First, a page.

The community has about 500 members in Mumbai. They run the Baha'i Gulistan at Antop Hill, a cemetery they founded in 1905. Luckily, before they ran out of space, they were able to secure permission to bury their dead in the neighbouring Armenian cemetery in 1983. However, more space is required, and for the last 10 years, they have been trying to acquire space for a new burial ground. Unable to find a solution, seven years ago, the community passed a decree that allowed two bodies to be buried in a single hole. Here, a concrete and stone vault with two partitions was used. In 2008, they were forced to increase the number of bodies in each vault to three.
Nargis Gaur, secretary of the Local Spiritual Assembly of the Baha'is in Mumbai, says, "We had to come up with a solution. Otherwise, we would have run out of space, a long time ago." According to Abbas Akhtarkhavari, a member of the community who helps in the upkeep of the cemetery, "There is not much space left. At most, we can accommodate 120 more bodies in vaults of three." The older graveyard still has space for 40 bodies.
While the Catholic and Protestant communities have resorted to niches, even this is a stopgap solution. St Michael's Church in Mahim has already declared that it doesn't have space for any more niches. St Andrew's Church's walls resemble a gigantic structure with drawers stacked atop each other, the topmost requiring a ladder to reach.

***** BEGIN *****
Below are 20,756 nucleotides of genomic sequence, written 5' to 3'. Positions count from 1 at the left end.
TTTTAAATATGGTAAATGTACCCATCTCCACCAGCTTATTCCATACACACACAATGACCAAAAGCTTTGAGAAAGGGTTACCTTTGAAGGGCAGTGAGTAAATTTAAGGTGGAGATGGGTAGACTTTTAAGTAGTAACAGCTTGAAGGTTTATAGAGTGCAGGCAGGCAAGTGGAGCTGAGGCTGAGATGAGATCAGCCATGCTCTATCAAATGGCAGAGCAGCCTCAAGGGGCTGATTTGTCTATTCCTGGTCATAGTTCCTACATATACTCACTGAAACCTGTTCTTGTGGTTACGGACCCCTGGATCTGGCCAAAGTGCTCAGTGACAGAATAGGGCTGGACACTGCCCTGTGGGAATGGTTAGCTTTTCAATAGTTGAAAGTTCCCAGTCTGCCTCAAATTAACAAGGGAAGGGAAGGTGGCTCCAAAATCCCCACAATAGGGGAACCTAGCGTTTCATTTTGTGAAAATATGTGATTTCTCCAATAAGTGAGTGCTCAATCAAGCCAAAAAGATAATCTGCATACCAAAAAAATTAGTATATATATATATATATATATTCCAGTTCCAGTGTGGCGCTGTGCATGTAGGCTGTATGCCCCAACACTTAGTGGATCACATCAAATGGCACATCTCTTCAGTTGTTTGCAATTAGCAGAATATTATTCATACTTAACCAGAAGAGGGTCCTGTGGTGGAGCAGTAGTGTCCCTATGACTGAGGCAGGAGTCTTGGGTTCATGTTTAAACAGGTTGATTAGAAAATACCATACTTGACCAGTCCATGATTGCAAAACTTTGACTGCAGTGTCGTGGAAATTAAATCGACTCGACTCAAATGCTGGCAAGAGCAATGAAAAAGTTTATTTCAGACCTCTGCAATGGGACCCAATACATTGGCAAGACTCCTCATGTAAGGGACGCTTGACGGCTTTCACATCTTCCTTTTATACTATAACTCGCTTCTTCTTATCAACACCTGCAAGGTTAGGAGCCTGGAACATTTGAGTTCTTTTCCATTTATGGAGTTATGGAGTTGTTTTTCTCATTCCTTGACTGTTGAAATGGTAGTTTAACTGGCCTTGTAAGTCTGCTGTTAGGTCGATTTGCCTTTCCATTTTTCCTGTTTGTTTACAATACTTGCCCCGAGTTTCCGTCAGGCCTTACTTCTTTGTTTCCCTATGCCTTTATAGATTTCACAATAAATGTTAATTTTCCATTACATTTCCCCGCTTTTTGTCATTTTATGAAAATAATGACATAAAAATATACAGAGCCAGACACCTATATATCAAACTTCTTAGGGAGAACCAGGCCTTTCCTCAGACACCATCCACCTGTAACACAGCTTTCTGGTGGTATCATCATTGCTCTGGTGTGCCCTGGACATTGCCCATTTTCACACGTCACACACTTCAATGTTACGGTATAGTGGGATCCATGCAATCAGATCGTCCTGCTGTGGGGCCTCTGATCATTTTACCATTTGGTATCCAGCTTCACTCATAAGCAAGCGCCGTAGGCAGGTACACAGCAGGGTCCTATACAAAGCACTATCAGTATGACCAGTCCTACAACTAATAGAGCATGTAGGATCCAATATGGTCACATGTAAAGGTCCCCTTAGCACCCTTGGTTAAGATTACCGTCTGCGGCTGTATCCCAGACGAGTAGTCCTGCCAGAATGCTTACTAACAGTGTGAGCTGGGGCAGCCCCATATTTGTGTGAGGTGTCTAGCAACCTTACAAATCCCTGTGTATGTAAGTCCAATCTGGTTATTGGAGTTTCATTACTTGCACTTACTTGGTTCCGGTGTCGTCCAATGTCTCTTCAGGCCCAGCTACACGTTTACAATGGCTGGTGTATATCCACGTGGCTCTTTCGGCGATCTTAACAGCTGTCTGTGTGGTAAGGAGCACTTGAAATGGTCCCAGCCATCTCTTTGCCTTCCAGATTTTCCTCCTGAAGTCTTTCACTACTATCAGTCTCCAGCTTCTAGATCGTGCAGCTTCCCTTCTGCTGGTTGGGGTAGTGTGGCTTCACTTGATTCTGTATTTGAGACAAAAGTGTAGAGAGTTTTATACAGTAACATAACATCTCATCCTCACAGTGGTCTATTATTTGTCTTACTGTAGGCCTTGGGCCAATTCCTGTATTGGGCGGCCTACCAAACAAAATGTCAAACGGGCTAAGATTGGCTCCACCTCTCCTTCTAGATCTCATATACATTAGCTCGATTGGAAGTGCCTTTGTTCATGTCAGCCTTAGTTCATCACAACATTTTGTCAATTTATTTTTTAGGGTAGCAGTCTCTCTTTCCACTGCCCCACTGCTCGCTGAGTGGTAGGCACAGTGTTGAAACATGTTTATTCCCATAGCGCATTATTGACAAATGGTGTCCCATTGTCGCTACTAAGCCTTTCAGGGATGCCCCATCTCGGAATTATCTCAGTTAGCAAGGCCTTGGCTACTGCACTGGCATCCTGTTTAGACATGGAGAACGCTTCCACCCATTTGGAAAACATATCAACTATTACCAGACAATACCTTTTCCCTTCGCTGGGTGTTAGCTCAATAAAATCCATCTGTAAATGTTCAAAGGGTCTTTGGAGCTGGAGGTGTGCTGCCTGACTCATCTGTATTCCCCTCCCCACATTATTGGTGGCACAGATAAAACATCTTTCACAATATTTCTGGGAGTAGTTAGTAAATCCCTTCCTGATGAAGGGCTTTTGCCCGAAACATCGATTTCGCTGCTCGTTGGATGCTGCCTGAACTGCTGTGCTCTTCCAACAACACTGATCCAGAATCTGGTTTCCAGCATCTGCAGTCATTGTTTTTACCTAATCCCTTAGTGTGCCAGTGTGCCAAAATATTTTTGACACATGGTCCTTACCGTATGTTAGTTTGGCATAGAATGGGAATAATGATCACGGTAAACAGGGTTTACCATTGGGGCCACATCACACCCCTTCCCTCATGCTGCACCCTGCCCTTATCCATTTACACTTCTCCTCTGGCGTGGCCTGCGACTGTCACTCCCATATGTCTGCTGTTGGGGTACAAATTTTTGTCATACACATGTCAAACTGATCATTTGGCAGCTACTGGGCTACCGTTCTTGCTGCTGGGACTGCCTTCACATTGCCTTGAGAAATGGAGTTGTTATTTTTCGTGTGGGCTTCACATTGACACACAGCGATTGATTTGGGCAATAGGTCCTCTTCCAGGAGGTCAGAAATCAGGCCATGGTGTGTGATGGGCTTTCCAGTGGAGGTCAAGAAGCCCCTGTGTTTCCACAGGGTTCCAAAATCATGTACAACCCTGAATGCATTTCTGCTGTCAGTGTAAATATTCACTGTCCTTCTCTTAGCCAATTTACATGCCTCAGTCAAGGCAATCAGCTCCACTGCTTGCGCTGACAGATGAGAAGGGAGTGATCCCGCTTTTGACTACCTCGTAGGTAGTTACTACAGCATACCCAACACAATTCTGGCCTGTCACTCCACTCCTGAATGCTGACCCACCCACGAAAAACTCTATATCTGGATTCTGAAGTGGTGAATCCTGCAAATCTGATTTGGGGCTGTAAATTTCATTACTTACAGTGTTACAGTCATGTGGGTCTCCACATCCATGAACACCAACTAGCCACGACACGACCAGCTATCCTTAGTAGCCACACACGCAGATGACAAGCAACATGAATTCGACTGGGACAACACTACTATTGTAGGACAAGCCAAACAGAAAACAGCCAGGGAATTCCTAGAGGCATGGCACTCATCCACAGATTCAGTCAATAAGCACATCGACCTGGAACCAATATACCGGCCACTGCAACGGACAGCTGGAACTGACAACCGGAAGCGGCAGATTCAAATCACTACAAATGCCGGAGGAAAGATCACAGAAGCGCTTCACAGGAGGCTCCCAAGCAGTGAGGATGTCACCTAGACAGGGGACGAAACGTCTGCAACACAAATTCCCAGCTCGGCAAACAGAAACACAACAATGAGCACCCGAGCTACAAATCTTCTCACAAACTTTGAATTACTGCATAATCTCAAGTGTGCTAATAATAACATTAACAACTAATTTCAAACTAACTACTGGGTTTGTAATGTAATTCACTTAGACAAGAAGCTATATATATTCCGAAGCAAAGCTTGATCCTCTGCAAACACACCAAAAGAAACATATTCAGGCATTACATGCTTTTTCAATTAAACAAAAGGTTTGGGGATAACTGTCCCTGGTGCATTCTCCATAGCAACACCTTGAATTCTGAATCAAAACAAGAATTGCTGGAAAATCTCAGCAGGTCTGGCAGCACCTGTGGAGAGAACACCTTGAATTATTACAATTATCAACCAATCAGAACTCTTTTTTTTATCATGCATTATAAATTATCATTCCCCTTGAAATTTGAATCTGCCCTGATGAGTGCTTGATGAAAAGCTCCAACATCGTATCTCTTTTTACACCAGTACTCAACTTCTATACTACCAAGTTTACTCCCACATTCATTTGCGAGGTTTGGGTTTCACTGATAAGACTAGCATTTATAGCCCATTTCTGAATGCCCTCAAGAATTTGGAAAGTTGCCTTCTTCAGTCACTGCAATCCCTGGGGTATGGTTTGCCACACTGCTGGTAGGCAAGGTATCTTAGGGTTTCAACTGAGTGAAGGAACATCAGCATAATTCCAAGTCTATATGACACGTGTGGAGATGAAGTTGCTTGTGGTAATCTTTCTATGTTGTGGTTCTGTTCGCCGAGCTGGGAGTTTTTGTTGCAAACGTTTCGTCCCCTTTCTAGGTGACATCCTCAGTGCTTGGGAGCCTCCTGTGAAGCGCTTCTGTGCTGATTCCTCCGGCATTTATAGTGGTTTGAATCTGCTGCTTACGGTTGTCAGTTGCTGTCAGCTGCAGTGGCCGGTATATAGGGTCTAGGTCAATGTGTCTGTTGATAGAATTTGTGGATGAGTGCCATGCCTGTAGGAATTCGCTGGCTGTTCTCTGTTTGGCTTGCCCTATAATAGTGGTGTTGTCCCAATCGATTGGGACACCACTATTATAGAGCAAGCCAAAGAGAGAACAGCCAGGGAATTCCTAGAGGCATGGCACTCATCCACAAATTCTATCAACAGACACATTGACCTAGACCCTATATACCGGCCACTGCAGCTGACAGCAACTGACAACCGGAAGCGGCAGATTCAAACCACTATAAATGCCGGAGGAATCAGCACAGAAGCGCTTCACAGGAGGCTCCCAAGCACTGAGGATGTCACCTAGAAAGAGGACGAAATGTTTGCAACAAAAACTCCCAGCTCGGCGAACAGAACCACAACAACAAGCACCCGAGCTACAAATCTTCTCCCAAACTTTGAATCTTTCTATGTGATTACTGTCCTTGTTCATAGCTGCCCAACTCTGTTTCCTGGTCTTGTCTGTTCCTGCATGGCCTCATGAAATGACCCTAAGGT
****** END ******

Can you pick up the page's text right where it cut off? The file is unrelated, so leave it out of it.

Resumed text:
Danny Pinto, proprietor of Danny Michael Pinto Undertaker, a company started by his grandfather over a century ago, says, "Soon we will run out of niches too. Then what do we do?" Most churches have asked people not to opt for teak coffins because they lengthen the process of decomposition. Pinto himself usually crafts coffins using silver oak wood on the sides, and plywood at the bottom, so bodies decompose faster.
Father Michael Goveas of St Andrew's Church says, "Cremations are not allowed in our faith. But now the church does not vehemently forbid Catholics from opting for electric cremations." According to Pinto, the space crunch is so severe, it has led to spiralling grave and niche prices, making some graveyards more sought after than others.
"When my grandfather started the business, temporary graves were available for Rs 5, and permanent ones for Rs 50," he says. "Now even temporary graves cost anywhere between Rs 300 to Rs 800. Niches vary from Rs 3,000 to Rs 7,000. It depends on the cemetery you choose. A niche (measuring 21 by 12 inches), in say, a well-maintained St Andrew's Church will cost you Rs 7,000. Elsewhere, for instance, at Sewri Cemetery, where both Catholics and Protestants are buried, it will come cheaper," he says.